Even after we waved goodbye to Mordechai Jefferson Carver's detective agency in 2003, we knew that the day would come when "The Hebrew Hammer" would be needed once again to keep things kosher and kicks some righteous ass.
That day has come…and The Hebrew Hammer himself, Adam Goldberg (Inglorious Bastards), needs your help!
Let's start with a little history lesson: written and directed by Jonathan Kesselman in 2003, the movie introduced us to Mordechai, a Jewish blaxploitation crime/anti-semitism fighter known as "The Hebrew Hammer" who must save Hanukkah and Kwanzaa from the evil machinations of Santa Claus' son, who wants everyone to celebrate Christmas. The film starred Goldberg, Judy Greer, Andy Dick, Peter Coyote and Mario Van Peebles (in a cameo as "Sweetback").
After an attempt to crowdfund a sequel by Kesselman failed to materialize in 2013, things went quiet for a little while. But then Election 2016 happened, as did the eleven months since that time; which convinced the pair that The Hebrew Hammer was needed now more than ever.
Goldberg and Kesselman announced that The Hebrew Hammer vs. Hitler, the long-awaited sequel, is in development through a crowdfunding platform site that fans can visit to invest in the project directly.
SyFy Wire had the opportunity to speak with Goldberg about the project, how the Donald Trump presidency served as a form of "muse" for the character's return; the resurgence of anti-semitism, and the role social media plays in today's cultural climate.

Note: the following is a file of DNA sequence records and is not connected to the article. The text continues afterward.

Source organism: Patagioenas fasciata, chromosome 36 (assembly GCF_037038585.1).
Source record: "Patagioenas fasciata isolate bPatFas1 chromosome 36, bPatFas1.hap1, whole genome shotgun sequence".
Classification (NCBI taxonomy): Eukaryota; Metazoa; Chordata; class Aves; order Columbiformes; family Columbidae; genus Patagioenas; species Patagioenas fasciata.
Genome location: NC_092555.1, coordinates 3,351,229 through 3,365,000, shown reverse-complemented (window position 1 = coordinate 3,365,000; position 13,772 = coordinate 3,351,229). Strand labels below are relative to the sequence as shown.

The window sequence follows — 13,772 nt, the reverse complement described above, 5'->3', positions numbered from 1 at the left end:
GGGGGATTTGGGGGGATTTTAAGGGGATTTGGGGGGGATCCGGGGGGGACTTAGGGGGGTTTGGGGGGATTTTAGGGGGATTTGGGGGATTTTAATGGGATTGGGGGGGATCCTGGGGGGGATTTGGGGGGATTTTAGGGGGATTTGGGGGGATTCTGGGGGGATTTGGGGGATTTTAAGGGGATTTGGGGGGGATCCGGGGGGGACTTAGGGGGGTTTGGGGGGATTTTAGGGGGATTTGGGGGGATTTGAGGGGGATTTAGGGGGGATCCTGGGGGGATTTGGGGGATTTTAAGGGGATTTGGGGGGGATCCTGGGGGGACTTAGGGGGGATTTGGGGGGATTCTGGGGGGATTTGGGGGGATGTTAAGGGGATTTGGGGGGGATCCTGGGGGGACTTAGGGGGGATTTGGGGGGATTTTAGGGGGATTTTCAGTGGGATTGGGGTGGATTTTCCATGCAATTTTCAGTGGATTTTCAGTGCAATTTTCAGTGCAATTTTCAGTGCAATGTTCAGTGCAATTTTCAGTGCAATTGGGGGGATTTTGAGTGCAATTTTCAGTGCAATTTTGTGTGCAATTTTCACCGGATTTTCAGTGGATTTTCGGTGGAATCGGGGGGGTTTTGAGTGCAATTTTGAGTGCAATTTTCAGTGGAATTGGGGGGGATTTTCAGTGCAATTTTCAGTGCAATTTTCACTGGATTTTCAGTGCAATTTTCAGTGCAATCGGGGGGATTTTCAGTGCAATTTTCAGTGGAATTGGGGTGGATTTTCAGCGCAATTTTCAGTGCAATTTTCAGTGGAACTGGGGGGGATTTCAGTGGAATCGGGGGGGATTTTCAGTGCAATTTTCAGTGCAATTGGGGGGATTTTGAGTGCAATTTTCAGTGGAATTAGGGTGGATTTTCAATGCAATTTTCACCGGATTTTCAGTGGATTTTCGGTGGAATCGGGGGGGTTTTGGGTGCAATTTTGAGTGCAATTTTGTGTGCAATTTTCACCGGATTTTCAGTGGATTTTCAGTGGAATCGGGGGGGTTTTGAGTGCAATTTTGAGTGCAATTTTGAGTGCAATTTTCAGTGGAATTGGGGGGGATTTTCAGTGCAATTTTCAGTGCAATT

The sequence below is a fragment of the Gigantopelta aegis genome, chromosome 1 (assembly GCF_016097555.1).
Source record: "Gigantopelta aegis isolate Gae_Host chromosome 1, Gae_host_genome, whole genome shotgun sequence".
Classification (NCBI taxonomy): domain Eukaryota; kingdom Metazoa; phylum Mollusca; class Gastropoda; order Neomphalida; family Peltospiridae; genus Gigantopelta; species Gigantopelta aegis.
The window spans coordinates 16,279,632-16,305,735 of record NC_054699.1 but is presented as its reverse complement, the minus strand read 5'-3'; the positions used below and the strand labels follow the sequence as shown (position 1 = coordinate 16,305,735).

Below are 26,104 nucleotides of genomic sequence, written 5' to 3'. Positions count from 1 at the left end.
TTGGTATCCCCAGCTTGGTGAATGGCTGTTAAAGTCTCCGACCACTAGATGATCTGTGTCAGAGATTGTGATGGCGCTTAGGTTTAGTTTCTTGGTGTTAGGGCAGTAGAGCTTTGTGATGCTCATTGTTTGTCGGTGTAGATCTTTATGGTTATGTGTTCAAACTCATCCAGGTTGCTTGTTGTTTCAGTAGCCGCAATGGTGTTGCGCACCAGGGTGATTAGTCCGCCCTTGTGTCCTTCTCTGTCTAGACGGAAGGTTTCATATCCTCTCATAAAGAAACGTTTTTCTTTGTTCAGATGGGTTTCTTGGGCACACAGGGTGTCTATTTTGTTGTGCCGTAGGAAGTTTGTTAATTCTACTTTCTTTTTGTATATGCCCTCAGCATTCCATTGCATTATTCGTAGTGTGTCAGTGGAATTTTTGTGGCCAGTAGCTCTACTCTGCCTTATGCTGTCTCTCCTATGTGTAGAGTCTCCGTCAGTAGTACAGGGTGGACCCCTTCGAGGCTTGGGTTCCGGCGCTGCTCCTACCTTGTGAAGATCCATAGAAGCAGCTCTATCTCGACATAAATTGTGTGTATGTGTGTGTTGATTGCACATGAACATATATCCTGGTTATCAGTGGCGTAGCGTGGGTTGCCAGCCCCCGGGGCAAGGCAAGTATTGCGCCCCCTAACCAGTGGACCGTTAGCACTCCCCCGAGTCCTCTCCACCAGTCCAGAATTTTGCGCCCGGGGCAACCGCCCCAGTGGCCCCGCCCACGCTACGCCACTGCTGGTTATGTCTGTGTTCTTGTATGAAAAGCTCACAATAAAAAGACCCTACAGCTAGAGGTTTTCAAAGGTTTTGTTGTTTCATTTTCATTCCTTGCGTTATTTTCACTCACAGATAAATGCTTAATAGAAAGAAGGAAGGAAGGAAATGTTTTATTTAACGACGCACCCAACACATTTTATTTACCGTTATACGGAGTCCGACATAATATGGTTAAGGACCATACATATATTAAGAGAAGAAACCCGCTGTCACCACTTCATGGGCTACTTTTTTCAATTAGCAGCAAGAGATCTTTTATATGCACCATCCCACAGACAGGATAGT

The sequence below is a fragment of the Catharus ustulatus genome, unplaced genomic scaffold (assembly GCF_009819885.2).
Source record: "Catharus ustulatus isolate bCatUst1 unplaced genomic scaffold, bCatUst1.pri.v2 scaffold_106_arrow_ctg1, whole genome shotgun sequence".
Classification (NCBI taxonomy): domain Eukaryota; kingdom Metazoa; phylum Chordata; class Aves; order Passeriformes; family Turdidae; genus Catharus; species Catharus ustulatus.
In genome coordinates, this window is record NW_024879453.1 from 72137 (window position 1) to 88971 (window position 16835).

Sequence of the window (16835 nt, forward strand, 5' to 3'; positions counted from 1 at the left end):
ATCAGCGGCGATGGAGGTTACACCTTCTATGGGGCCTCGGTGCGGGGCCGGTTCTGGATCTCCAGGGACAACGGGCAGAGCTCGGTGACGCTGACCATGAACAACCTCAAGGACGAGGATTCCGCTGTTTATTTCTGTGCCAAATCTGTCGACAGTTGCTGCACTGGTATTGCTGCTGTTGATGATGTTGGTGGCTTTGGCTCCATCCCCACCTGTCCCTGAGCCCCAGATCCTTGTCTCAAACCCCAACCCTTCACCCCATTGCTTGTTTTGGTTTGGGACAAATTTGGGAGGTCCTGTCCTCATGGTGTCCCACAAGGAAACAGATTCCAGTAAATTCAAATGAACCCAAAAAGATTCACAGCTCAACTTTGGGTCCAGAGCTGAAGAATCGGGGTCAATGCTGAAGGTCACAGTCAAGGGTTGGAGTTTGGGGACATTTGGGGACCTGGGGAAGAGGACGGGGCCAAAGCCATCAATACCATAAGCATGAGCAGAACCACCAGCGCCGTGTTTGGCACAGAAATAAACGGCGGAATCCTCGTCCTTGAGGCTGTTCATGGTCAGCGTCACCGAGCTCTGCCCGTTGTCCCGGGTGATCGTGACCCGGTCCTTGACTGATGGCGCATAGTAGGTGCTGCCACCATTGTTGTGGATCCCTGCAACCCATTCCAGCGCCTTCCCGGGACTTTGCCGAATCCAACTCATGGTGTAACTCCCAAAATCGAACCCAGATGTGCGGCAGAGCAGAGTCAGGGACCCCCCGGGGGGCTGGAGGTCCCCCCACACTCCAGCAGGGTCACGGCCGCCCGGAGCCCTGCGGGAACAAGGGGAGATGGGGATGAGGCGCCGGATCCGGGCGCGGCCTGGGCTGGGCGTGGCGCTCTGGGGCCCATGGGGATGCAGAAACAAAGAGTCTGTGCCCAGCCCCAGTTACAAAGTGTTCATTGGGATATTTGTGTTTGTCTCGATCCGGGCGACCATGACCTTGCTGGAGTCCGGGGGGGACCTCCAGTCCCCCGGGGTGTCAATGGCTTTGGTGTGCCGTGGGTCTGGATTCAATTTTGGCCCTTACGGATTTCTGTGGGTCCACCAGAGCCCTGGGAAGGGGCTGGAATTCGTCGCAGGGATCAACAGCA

Here are some of the highlights:
● Though a sequel to The Hebrew Hammer had been discussed for some time, the election of Trump really helped get the wheels on creativity turning:
I guess the most recent impetus. Because, yeah, it had been just sort of dormant and I kind of just let it, sort of c'est la vie. And then I started to talked to Jon about the idea of actually doing a series of shorts. And this was sort a pilot premise to the short, the Hammer comes out of retirement. Instead of making a series of shorts, we just decided to sort of rewrite the script and take that concept for the pilot for the shorts and then do a campaign again. The other campaign that Jon did a few years ago was really something that Jon did and I wasn't really involved in.
Before Trump got elected, I was talking to Funny or Die about maybe doing something. They like to do topical stuff, so I was trying to figure out a way for the Hebrew Hammer to get involved in what's going on topically. It just all seemed so relevant, with all the demagoguery and everything. We were going to do literal ones. We had one, which was my favorite, about the Hebrew Hammer and Steve Bannon. And there was the Hebrew Hammer seducing Ivanka Trump. We had very, very, very literal ones that we wanted to do with Funny Or Die, but we just couldn't' work it out.
So, I reached out to Jon and started talking about that. And then we just got into discussing the script again. It was almost as though we had conceived of it prematurely in a way. That idea, The Hebrew Hammer vs. Hitler, came about in a conversation I had with him in like 2005. At the time, there was some stuff in the news, like the Mel Gibson s***, but we didn't realize he represented this contingent of people who had been hiding in their basement until recently. And they're still hiding in a basement behind their cartoon avatars, but it's getting a little bit more visceral with these demonstrations, with their J.Crew models.